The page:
Canada relay team eyeing Olympic medal
By ROB LONGLEY, QMI Agency
Canada's Jared Connaughton of Canada (L) says he and his 4x100-metre teammates are eyeing a medal in Saturday's final. (REUTERS)
LONDON - The Olympic Stadium scoreboard after the semifinal round of the men’s 4x100-metre relay read like a misprint, given the perceived state of Canadian sprinting.
1. U.S. (helped by the absence of Usain Bolt, who was given the night off to rest.)
2. Jamaica. Even with Bolt, they are among the elite in the world.
3. Canada. Canada? Is this suddenly 1995 all over again?
Don’t get Jared Connaughton, who ran the third leg here Friday as Canada finished second to the Jamaicans in their heat with a time of 38.05 seconds, started on that business.
Connaughton, the veteran of the young and promising group of Canadian sprinters, has heard too much about how this generation of Canadian sprinters is hurting the reputation once forged by Ben Johnson, Bruny Surin and Donovan Bailey. The longer they go without a sub-10-second runner, the more they are dismissed.
The team will likely have to crack the 38-second barrier to earn a trip to the podium in Saturday’s final, but by recording the third best semi time, they certainly sent a message that they might be in the mix. Add in a couple of sloppy transfers from a usually technically sound team and the prospects brighten that much more.
“We’re ready to win a medal,” said Connaughton. “I’m completely and 100% honest. We’re going to go about our business (Saturday). We’re ready.
“If we all get the stick early, I think we’ll break 38 seconds. We’re here to be contenders, Beijing was just ‘make the final.’ We made the final and then we got kind of lost in the bright lights. This is just a step up to the next level.”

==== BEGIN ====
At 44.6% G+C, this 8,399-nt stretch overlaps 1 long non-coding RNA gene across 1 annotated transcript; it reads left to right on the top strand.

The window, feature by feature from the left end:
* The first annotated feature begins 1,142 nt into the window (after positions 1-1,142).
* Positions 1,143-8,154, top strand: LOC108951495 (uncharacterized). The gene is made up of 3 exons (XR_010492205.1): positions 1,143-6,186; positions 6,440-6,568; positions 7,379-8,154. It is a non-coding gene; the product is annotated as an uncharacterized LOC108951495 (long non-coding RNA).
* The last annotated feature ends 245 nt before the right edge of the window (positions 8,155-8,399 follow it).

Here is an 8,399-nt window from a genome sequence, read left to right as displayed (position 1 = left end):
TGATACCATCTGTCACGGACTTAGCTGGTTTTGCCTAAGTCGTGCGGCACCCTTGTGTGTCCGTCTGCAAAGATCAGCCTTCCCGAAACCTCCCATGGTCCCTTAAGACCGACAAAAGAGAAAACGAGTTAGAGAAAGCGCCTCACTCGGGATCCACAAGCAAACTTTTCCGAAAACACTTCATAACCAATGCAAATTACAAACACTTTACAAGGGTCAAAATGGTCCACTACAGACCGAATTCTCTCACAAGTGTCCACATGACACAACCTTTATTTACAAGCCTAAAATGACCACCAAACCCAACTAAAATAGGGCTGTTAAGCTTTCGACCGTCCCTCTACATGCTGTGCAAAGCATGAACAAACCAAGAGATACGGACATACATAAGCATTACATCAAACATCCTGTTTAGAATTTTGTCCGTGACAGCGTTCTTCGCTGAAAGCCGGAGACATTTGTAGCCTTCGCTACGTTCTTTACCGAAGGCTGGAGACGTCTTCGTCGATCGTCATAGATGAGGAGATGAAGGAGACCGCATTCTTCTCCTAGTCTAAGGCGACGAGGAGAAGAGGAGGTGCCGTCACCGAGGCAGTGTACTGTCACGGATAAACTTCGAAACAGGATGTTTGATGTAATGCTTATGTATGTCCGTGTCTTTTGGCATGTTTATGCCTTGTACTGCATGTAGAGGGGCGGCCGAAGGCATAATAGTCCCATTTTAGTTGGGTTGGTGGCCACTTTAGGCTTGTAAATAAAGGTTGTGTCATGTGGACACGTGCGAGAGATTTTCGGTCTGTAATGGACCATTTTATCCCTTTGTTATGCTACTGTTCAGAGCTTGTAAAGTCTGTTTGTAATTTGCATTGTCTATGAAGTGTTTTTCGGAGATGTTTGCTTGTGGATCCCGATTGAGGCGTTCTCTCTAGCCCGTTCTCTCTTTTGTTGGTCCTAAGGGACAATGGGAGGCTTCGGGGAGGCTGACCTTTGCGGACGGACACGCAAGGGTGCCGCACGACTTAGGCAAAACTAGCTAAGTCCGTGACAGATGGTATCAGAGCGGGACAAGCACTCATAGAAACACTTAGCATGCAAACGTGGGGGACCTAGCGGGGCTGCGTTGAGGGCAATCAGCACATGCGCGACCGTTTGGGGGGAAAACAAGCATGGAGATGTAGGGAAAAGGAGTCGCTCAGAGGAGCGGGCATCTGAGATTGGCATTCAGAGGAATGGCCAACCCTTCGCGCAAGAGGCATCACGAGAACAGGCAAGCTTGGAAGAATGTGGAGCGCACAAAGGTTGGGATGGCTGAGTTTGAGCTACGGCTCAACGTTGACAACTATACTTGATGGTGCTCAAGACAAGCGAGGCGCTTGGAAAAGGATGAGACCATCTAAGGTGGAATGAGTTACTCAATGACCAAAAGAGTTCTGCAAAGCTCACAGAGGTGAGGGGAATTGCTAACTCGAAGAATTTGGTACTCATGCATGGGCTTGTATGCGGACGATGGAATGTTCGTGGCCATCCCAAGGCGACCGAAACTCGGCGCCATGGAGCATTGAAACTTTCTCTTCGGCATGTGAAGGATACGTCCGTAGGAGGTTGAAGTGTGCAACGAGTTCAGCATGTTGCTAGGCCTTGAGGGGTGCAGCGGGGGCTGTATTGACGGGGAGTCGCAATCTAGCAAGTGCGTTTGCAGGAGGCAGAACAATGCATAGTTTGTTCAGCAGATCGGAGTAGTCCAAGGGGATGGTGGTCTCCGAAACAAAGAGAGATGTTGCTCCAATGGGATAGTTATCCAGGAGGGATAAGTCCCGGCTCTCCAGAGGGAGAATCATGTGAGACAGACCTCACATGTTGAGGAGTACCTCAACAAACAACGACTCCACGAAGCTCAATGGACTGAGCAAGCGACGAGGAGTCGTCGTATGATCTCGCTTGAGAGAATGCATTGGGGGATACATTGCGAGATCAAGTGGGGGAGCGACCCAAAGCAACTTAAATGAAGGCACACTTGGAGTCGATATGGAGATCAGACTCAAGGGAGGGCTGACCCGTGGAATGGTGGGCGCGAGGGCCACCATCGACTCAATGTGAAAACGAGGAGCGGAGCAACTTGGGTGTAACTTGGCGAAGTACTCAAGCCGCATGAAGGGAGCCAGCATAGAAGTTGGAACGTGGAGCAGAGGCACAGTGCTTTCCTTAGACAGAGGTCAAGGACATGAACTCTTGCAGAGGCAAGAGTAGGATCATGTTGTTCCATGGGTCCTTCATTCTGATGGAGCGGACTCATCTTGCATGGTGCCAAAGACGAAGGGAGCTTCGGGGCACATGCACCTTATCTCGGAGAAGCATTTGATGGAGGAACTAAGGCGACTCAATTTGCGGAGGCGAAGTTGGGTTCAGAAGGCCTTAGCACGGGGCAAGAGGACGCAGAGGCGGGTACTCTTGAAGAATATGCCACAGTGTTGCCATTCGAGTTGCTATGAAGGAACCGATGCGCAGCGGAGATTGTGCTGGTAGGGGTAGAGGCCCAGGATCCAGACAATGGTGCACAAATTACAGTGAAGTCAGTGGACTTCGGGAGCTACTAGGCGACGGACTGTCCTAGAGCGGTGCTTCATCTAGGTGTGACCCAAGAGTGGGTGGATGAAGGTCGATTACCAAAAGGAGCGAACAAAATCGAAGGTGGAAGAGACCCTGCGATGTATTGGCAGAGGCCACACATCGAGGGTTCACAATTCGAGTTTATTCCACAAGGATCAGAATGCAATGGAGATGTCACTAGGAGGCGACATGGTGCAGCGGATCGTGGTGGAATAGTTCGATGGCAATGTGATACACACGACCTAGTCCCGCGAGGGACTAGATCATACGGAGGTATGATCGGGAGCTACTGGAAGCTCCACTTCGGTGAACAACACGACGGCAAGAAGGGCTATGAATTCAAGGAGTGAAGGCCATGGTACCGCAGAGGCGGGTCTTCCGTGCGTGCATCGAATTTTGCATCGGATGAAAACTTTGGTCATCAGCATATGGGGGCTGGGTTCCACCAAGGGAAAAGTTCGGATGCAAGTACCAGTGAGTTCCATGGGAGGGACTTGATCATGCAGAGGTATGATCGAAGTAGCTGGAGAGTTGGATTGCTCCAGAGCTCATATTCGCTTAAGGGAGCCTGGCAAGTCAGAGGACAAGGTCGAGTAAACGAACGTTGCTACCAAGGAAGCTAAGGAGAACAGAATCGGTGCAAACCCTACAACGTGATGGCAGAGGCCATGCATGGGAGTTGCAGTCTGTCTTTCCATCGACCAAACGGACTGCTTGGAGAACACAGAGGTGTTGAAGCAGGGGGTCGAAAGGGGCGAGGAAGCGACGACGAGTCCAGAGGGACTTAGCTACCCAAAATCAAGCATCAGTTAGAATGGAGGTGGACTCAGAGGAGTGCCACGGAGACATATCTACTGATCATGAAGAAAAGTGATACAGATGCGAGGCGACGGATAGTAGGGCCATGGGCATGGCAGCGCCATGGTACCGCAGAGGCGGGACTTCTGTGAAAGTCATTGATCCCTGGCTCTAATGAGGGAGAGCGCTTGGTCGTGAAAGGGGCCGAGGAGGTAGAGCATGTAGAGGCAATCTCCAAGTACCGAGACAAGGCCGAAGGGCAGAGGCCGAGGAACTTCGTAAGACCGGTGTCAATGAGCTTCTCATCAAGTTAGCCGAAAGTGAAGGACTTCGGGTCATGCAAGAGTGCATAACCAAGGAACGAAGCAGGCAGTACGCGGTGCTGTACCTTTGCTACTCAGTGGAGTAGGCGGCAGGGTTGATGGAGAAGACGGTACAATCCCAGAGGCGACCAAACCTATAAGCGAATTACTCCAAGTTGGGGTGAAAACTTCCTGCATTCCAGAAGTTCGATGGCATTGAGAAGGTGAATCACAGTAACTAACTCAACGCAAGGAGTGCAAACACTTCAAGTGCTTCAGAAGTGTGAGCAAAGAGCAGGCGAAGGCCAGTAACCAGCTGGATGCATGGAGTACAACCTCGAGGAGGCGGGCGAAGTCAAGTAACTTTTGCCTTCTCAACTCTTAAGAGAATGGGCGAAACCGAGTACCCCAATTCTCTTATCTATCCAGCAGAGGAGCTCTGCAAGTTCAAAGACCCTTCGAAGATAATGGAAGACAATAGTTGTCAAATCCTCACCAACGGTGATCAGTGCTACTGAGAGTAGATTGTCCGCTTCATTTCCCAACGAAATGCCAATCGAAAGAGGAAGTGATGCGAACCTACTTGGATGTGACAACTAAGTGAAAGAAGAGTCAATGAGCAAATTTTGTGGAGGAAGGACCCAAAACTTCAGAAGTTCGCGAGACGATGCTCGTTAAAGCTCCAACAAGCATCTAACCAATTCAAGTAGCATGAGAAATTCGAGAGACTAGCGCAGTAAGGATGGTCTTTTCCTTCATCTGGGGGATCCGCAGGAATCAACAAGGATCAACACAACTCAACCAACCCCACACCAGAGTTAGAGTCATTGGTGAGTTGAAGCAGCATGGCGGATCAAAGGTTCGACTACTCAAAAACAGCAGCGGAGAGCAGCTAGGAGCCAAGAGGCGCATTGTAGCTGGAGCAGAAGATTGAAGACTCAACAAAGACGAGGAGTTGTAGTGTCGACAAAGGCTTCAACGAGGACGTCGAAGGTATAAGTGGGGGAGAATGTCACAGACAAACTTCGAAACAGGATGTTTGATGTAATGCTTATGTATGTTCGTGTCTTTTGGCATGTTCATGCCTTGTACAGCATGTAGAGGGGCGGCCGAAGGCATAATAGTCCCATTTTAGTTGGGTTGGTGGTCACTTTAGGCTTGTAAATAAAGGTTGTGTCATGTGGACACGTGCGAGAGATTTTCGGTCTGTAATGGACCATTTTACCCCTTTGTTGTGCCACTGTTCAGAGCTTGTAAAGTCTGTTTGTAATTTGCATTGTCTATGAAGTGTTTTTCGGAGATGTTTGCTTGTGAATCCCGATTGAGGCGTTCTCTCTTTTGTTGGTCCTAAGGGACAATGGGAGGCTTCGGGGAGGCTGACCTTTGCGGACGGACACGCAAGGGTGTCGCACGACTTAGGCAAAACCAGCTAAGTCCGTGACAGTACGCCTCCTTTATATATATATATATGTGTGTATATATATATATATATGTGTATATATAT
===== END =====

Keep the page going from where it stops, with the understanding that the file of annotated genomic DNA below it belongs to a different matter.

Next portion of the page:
Even without Bolt in the house — he’s likely just resting the sore back he felt following Thursday’s 200-metre gold and is expected back to chase down a third these Games — the Jamaicans were the clear winners of semi No. 1.
The Canadian team also consists of Gavin Smellie, Osuleyi Smith and Justyn Warner, who just missed moving on in the main 100-metre event earlier in the week. And if Bolt is back, he’ll be running down the stretch in his shadow.
“Hopefully he’ll pull me along and I’ll jut have to go get him,” Warner said. “That’s what I’m going to do. As long as Jared gives me the stick and I leave the mark on time, anything can happen (on Saturday.) I’m just excited that we’ve come this far. We’ve put in a lot of work.
“There are a lot of teams that doubt us, a lot of teams that question us,” Warner said. “We’re in there. We sent a message to every one of those teams.”
Though there was some sloppiness Friday, the 38.05 clocking was a season’s best for the Canadian team, which actually finished third in their heat behind Great Britain, though the host team was placed back for a violation. They’ll have to go faster Saturday, though, as sprint coach Glenroy Gilbert predicted.
“We’re going to sit down and discuss the strategy,” Gilbert said. “They’re just going to have to get out there and run even better because I think the final’s going to be really hot.”
For what it’s worth, the Canadians feel like they belong, even if the speed is still a work in progress. The third-best qualifying time certainly helps for motivation.
“It’s from the shoulders up,” Connaughton said. “When you feel like you can compete with the Jamaicas and the Trinidads and the United States, you can.
“This is not the 200-metre final where they all are thoroughbreds. This is a team thing. We rally around that idea and that’s what separates us.”